Mayday PAC, a campaign finance reform group funded by several high-profile techies, suffered a major loss Tuesday night, when the group’s $600,000 bet on an underdog Republican candidate in New Hampshire went sour.
Republican Jim Rubens, a former New Hampshire state senator, collected about half as many votes as former Massachusetts Sen. Scott Brown for the right to challenge Democratic Sen. Jeanne Shaheen this fall.
Rubens’ loss wasn’t much of a surprise, since many Republicans still didn’t know who he was, one local poll showed, just a few weeks before the election. Brown mostly ignored Rubens and another Republican challenger through the primary to focus on Shaheen.
Nevertheless, the loss was a blow for Mayday PAC, which pledged to spend $600,000 to help Rubens win the race. The PAC launched TV ads and funded a get-out-the-vote campaign to help the Republican underdog.
The New Hampshire Republican primary was the first major race that Mayday PAC was fully engaged in, after raising nearly $8 million to fund candidates who support campaign finance reform.
The New Hampshire race represented a rough initiation in primary politics for Mayday co-founder Larry Lessig, a Harvard Law School professor. Local Democratic bloggers (who support campaign finance reform) questioned why Mayday would back Rubens. One said Mayday was essentially “lighting money on fire” in the race.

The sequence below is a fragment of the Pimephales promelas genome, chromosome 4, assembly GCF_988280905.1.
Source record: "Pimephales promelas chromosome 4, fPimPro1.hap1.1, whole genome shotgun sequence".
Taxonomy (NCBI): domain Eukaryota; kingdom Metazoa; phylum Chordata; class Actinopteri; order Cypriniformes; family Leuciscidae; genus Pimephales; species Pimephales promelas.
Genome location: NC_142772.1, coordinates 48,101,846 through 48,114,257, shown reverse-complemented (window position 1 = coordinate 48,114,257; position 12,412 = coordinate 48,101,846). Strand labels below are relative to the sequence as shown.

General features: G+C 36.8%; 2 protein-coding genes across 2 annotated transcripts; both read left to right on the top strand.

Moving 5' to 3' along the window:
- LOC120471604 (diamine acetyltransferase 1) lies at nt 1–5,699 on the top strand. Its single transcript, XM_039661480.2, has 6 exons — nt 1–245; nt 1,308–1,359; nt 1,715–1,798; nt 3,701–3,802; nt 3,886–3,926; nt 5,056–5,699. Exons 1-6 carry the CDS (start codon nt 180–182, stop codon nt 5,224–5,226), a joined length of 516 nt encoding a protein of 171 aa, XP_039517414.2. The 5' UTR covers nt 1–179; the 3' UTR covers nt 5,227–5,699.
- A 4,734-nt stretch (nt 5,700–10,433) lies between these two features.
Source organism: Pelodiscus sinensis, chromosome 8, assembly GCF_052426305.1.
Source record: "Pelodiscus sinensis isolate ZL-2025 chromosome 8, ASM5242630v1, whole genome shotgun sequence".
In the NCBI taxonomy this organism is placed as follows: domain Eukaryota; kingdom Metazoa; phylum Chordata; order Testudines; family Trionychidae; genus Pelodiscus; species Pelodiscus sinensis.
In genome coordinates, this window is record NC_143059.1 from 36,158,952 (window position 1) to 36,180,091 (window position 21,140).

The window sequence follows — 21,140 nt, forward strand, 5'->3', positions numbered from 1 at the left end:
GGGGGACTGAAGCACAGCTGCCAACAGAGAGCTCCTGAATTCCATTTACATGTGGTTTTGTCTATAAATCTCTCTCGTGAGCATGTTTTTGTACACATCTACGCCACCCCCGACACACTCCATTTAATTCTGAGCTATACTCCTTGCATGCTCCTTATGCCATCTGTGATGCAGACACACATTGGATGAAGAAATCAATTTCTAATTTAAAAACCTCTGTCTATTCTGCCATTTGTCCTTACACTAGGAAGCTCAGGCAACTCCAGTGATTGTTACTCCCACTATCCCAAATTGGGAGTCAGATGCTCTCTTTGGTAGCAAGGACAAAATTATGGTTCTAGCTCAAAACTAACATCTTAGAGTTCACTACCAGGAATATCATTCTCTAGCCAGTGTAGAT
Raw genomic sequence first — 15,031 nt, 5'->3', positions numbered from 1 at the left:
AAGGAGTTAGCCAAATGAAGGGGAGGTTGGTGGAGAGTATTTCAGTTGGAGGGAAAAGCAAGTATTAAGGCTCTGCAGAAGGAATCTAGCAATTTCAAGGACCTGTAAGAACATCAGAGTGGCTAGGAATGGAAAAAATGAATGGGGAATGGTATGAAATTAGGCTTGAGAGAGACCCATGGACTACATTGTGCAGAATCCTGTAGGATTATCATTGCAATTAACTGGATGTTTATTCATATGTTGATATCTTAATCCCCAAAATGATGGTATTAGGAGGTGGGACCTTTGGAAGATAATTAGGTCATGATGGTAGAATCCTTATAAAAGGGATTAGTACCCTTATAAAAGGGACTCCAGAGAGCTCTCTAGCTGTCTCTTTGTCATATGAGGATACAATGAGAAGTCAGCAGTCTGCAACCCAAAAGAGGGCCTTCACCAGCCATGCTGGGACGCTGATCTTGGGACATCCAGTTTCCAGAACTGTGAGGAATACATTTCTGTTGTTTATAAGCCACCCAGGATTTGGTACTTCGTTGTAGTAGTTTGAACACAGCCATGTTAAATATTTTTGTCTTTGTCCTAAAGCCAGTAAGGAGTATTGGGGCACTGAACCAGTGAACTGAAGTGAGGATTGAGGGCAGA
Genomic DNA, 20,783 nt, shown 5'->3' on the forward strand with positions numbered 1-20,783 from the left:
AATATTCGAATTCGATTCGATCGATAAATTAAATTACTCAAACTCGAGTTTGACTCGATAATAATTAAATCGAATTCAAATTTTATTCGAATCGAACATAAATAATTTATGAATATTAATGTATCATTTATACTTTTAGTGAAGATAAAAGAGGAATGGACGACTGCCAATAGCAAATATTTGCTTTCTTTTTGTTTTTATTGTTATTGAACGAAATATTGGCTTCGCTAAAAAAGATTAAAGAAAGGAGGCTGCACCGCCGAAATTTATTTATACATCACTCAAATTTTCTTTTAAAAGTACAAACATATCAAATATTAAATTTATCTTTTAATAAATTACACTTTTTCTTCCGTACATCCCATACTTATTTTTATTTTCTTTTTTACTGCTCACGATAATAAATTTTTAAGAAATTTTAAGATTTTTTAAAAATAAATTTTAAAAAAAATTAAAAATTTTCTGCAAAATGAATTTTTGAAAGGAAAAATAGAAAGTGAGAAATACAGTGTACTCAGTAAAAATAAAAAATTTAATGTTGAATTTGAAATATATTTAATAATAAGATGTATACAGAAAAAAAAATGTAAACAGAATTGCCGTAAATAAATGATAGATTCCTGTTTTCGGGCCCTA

In a blog post, Lessig acknowledged Mayday PAC “lost badly” on Tuesday night.
“Losing big means we change some things,” Lessig wrote, without providing details. “What will change, of necessity, is the scope of our ambition. We are building a Mayday.US community at the same time as we’re executing these campaigns. This defeat forces me to rethink how much we can do right now.”
Mayday also drew fire in New Hampshire from local activists by joining forces with a libertarian super PAC which doesn’t even support campaign finance reform to back Rubens.
Lessig previously acknowledged “there’s been a bunch of frustration and anger” about reports of the alliance. He defended the move, arguing his PAC was only working together with the other group “to benefit the common ground we have found — support for Jim Rubens” and nothing else.
Mayday did have a victory last month when another candidate it backed, Ruben Gallego, a retired Marine, won a primary race in Arizona in a Democratic-leaning district which includes Phoenix. Mayday got involved in the race late, but spent some money on mailers to help Gallego. He’s not facing a Republican challenger in November.
Mayday has said it would back eight candidates this election cycle. However, it hasn’t announced the final three candidates it will support.
This article originally appeared on Recode.net.